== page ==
1. You’ll also want to consider the new Roku players. They are about the size of a hockey puck, so are not intrusive or space hogs.

    The top model offers 1080p HD and is both WiFi and wired. All offer a host of channels including both of the BYU channels and they are inexpensive … $59.95 to $99.95

    The Roku home page is at: Click on “What’s On” to see the channels.

    They are a great solution for cable cutters or folks who want to watch the On-Demand BYU offerings on almost any (old) TV in their home via video/RCA ports. (I’m writing as a user and have no ties to Roku.)

    1. Great point Lee. The Roku, was the one I should've mentioned but didn't. Though it has an excellent BYU TV app, it unfortunately has no way to play ESPN3. So if Football is important to you, it won't help you much this season (just one live game on BYU TV).

    1. Clint, that is a great video. I'm sorry you felt the wording was "unfortunate." What did I need to state more clearly? It does ESPN3 very well, it does not do BYU TV without a bit of a workaround. Was there more I should've included?

      1. Clint was referring to the language in the Gizmodo article.

        Tevya – thanks for the awesome post!!! It was really helpful.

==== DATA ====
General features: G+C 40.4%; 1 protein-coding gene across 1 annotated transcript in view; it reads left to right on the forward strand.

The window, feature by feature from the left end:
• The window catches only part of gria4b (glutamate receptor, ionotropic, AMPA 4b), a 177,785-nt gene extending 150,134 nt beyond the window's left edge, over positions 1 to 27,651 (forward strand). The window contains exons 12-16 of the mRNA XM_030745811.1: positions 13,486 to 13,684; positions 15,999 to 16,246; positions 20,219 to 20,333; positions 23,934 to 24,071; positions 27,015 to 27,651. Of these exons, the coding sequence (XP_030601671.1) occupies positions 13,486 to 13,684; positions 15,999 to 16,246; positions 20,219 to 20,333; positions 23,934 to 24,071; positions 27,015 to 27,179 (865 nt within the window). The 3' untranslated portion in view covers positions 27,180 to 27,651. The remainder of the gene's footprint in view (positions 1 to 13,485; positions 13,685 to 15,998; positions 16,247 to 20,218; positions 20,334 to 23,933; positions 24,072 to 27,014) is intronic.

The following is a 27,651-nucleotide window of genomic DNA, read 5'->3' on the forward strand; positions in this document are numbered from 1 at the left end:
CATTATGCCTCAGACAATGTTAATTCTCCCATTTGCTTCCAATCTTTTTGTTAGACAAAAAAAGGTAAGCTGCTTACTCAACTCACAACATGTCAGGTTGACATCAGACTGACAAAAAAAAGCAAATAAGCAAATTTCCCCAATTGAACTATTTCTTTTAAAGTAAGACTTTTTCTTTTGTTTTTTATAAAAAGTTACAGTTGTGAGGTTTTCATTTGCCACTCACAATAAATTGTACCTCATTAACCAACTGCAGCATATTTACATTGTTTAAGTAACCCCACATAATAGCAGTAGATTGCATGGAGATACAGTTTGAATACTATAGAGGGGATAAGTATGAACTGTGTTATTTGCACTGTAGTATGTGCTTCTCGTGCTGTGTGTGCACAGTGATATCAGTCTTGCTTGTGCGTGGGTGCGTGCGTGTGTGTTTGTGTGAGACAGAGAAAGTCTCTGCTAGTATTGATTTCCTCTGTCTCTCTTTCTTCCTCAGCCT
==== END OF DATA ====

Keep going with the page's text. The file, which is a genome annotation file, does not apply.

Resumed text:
2. Great information. I watch ESPN3 on my Windows Media Center using Playon and tubecore. I listen to the mormon channel through boxee, but unfortunately I still need to bring up a browser to watch BYUtv. I guess Playon had a script that worked for BYUtv, but were asked to remove it. I'm not sure why.

  3. For those who are a little more technically inclined, the Raspberry Pi is a $35 mini computer that can run XBMC. It uses the same basic hardware as the Roku 2 but you can customize it much more and there is an ESPN3 plugin for it as well as a BYUtv plugin. These little devices are in pretty high demand right now so it can be difficult to get one, but if you can manage it they are quite a bit of fun. I haven’t yet run either of those plugins yet, but I am working on it.

    Considering you were looking for a single solution for both of these channels, this might be it.

      1. Since my last update I have gotten the following addons to working on XBMC on my Raspberry Pi:

        The BYUtv plugin can be found here:

        I actually watched the ESPN3 BYU game last night using the addon for XBMC. I set it up using this tutorial:

        When I get a little time I will document my setup for each of these on my blog.

      2. That is awesome! I just tried it out and decided that you are my new hero. I will think of you next time I watch a football game or General Conference on the big TV. Thanks, NitroCSIA.

  4. Looking for what BYU’s plans are for 2015. Last year they re-broadcast a bunch of games on BYU TV. Anyone know what they are planning for upcoming season. BYU broadcasts on so many different networks it makes for a very expensive cable (DISH) upgrade each season. Thanks in advance for any comments.

    1. I’m working on an update to this post AJ. But there’s still several games that are unknown on the 2015 schedule. So I’m waiting another week or two hoping that at least the networks that will carry them, get announced.